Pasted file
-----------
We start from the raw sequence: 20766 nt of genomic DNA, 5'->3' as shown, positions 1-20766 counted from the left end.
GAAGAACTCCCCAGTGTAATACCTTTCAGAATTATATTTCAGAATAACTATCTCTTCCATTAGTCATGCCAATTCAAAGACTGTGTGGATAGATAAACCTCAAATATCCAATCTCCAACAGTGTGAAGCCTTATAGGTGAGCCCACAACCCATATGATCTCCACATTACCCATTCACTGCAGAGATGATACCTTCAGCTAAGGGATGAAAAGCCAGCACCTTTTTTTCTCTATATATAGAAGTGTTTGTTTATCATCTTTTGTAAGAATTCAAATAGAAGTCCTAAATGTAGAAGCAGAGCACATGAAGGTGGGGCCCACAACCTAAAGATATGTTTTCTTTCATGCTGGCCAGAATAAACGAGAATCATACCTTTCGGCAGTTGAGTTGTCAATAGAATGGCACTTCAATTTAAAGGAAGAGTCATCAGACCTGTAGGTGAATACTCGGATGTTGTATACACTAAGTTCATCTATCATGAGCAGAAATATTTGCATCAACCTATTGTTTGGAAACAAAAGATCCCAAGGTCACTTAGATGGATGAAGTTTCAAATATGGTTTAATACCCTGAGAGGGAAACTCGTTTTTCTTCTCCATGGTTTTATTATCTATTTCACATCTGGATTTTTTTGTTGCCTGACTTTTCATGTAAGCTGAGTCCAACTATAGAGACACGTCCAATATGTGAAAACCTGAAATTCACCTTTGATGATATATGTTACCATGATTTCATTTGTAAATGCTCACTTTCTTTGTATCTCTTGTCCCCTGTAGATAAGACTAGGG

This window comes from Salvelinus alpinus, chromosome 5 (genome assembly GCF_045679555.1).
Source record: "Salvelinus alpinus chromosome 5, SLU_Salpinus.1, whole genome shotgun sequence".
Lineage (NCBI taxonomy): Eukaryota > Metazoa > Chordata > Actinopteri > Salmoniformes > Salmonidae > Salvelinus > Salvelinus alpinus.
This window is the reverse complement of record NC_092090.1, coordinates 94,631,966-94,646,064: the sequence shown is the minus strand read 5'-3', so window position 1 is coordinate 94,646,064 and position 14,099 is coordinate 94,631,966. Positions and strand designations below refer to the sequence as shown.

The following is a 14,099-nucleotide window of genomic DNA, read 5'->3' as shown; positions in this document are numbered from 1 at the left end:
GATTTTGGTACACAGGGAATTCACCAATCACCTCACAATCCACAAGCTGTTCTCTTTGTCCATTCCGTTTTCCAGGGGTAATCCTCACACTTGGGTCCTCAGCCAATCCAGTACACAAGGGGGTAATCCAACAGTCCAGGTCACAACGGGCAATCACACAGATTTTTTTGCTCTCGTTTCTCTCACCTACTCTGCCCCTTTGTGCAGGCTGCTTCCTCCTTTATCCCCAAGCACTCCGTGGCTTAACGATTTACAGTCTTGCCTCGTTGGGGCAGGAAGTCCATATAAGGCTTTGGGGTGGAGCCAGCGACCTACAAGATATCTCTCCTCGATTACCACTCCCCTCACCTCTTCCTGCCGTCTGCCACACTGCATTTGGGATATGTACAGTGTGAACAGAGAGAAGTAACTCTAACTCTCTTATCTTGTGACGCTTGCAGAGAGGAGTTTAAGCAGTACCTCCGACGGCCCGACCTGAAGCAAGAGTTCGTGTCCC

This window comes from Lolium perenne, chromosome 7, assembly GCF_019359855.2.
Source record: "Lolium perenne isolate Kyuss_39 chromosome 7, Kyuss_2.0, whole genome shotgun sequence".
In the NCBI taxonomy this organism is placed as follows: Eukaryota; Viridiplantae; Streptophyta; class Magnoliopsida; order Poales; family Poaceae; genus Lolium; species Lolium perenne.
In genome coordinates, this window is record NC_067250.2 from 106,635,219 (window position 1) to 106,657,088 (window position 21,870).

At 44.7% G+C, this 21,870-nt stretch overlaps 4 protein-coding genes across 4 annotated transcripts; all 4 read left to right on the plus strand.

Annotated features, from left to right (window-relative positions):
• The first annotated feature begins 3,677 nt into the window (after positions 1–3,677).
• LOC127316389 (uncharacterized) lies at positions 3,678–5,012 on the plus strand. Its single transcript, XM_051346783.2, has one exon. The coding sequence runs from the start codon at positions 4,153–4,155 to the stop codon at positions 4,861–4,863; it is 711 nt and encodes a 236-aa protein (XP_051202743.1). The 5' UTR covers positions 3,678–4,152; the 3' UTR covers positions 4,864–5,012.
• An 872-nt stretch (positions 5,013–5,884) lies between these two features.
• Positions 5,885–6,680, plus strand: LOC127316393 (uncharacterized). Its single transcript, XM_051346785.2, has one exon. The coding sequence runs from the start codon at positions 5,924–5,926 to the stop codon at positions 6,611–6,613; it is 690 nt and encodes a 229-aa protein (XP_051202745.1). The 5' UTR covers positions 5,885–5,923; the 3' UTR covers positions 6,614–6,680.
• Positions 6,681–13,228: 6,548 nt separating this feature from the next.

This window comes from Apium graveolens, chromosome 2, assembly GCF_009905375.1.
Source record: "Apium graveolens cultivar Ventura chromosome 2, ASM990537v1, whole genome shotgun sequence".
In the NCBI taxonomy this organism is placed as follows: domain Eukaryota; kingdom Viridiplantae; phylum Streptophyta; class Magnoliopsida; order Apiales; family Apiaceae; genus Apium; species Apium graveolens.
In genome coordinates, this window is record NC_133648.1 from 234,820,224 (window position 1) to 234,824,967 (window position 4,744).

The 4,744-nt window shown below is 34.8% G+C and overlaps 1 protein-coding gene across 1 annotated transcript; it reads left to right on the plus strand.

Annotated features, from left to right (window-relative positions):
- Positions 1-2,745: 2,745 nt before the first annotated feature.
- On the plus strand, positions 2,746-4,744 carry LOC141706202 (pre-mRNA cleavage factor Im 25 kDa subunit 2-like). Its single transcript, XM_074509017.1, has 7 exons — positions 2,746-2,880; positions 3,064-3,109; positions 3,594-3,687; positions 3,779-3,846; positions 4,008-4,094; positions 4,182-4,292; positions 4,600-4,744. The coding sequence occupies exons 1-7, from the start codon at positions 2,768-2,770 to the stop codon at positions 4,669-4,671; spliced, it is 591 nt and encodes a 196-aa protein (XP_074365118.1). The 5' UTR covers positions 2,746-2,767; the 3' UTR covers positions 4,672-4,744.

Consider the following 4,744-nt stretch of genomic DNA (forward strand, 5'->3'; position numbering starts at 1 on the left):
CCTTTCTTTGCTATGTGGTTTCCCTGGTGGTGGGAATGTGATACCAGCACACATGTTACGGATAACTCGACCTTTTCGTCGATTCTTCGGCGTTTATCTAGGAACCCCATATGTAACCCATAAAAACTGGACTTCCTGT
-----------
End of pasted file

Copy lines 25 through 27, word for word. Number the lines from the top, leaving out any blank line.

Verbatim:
Annotated features, from left to right (window-relative positions):
- Positions 1-2,745: 2,745 nt before the first annotated feature.
- On the plus strand, positions 2,746-4,744 carry LOC141706202 (pre-mRNA cleavage factor Im 25 kDa subunit 2-like). Its single transcript, XM_074509017.1, has 7 exons — positions 2,746-2,880; positions 3,064-3,109; positions 3,594-3,687; positions 3,779-3,846; positions 4,008-4,094; positions 4,182-4,292; positions 4,600-4,744. The coding sequence occupies exons 1-7, from the start codon at positions 2,768-2,770 to the stop codon at positions 4,669-4,671; spliced, it is 591 nt and encodes a 196-aa protein (XP_074365118.1). The 5' UTR covers positions 2,746-2,767; the 3' UTR covers positions 4,672-4,744.